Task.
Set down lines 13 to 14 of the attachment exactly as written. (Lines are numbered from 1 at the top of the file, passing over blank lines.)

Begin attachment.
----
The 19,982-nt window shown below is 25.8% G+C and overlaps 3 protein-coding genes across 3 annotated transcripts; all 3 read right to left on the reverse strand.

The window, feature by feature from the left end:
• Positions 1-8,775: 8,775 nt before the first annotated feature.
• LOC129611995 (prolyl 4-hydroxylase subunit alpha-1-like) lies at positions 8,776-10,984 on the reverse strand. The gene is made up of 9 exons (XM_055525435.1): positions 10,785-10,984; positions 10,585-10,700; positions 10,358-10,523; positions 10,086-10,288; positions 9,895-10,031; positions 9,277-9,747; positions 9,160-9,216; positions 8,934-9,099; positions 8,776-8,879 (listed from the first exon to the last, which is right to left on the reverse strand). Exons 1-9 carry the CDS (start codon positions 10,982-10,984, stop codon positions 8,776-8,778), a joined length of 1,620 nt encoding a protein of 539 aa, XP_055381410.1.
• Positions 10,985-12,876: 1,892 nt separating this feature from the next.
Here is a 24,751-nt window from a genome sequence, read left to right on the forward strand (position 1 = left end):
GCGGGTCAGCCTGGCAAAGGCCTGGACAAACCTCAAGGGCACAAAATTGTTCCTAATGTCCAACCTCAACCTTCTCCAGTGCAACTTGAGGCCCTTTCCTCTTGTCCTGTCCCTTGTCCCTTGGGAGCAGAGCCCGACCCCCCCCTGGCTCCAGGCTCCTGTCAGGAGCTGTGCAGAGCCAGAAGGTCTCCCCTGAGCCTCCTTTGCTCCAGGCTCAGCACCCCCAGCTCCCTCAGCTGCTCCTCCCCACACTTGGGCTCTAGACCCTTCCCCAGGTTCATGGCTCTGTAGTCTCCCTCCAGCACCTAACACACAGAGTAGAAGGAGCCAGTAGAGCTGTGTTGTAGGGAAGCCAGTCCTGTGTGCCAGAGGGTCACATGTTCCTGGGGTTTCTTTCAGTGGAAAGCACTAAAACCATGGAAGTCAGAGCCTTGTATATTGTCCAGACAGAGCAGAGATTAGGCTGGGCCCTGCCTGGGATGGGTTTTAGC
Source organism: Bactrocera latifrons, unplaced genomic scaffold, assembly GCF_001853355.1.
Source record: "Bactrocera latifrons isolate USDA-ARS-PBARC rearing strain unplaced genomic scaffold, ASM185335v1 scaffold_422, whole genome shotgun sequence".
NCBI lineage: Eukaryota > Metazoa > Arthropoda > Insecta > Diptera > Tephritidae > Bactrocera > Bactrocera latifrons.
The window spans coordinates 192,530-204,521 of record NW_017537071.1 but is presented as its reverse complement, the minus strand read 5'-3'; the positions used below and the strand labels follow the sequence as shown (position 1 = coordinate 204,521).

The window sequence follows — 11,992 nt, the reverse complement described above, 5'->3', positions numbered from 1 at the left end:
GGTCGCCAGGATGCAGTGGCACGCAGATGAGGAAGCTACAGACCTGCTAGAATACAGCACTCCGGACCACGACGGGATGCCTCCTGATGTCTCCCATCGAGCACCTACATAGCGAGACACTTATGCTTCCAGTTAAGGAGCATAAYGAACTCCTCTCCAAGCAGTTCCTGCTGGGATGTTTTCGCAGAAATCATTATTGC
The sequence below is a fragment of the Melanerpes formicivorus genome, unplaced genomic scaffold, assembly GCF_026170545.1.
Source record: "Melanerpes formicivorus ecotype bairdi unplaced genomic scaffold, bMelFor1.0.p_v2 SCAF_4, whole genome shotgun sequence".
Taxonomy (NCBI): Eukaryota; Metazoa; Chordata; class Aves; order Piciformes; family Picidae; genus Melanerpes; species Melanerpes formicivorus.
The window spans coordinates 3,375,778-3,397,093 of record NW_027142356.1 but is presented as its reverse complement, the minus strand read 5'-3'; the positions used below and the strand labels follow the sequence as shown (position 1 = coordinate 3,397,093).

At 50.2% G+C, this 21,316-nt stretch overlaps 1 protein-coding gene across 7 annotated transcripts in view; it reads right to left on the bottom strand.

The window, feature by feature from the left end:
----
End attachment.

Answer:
GGTCGCCAGGATGCAGTGGCACGCAGATGAGGAAGCTACAGACCTGCTAGAATACAGCACTCCGGACCACGACGGGATGCCTCCTGATGTCTCCCATCGAGCACCTACATAGCGAGACACTTATGCTTCCAGTTAAGGAGCATAAYGAACTCCTCTCCAAGCAGTTCCTGCTGGGATGTTTTCGCAGAAATCATTATTGC
The sequence below is a fragment of the Melanerpes formicivorus genome, unplaced genomic scaffold, assembly GCF_026170545.1.